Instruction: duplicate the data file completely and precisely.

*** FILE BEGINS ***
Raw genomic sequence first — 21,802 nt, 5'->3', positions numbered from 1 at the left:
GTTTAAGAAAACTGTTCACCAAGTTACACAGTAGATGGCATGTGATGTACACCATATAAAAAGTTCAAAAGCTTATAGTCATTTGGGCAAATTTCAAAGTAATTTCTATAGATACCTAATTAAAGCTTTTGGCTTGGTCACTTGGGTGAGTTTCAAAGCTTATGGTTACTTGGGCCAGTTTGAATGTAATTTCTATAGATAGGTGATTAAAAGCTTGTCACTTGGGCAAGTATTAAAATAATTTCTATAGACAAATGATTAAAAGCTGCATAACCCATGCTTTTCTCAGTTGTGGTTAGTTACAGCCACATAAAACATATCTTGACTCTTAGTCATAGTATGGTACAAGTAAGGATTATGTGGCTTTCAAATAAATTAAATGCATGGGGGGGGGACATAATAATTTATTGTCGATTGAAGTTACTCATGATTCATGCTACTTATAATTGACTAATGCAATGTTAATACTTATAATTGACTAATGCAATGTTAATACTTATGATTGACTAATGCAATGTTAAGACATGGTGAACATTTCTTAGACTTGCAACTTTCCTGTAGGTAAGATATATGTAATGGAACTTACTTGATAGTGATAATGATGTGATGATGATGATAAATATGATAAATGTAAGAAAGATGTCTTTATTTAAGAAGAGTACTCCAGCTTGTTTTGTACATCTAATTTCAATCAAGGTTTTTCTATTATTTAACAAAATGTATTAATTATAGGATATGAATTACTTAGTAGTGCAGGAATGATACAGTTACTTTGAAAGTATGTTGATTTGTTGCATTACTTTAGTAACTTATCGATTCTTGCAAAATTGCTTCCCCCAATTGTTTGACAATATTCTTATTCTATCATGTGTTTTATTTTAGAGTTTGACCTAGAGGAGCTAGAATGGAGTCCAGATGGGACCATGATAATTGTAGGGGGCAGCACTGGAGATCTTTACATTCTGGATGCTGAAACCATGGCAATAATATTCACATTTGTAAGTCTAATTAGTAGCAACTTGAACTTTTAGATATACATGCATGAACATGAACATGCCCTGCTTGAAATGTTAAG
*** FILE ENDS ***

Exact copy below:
Raw genomic sequence first — 21,802 nt, 5'->3', positions numbered from 1 at the left:
GTTTAAGAAAACTGTTCACCAAGTTACACAGTAGATGGCATGTGATGTACACCATATAAAAAGTTCAAAAGCTTATAGTCATTTGGGCAAATTTCAAAGTAATTTCTATAGATACCTAATTAAAGCTTTTGGCTTGGTCACTTGGGTGAGTTTCAAAGCTTATGGTTACTTGGGCCAGTTTGAATGTAATTTCTATAGATAGGTGATTAAAAGCTTGTCACTTGGGCAAGTATTAAAATAATTTCTATAGACAAATGATTAAAAGCTGCATAACCCATGCTTTTCTCAGTTGTGGTTAGTTACAGCCACATAAAACATATCTTGACTCTTAGTCATAGTATGGTACAAGTAAGGATTATGTGGCTTTCAAATAAATTAAATGCATGGGGGGGGGACATAATAATTTATTGTCGATTGAAGTTACTCATGATTCATGCTACTTATAATTGACTAATGCAATGTTAATACTTATAATTGACTAATGCAATGTTAATACTTATGATTGACTAATGCAATGTTAAGACATGGTGAACATTTCTTAGACTTGCAACTTTCCTGTAGGTAAGATATATGTAATGGAACTTACTTGATAGTGATAATGATGTGATGATGATGATAAATATGATAAATGTAAGAAAGATGTCTTTATTTAAGAAGAGTACTCCAGCTTGTTTTGTACATCTAATTTCAATCAAGGTTTTTCTATTATTTAACAAAATGTATTAATTATAGGATATGAATTACTTAGTAGTGCAGGAATGATACAGTTACTTTGAAAGTATGTTGATTTGTTGCATTACTTTAGTAACTTATCGATTCTTGCAAAATTGCTTCCCCCAATTGTTTGACAATATTCTTATTCTATCATGTGTTTTATTTTAGAGTTTGACCTAGAGGAGCTAGAATGGAGTCCAGATGGGACCATGATAATTGTAGGGGGCAGCACTGGAGATCTTTACATTCTGGATGCTGAAACCATGGCAATAATATTCACATTTGTAAGTCTAATTAGTAGCAACTTGAACTTTTAGATATACATGCATGAACATGAACATGCCCTGCTTGAAATGTTAAG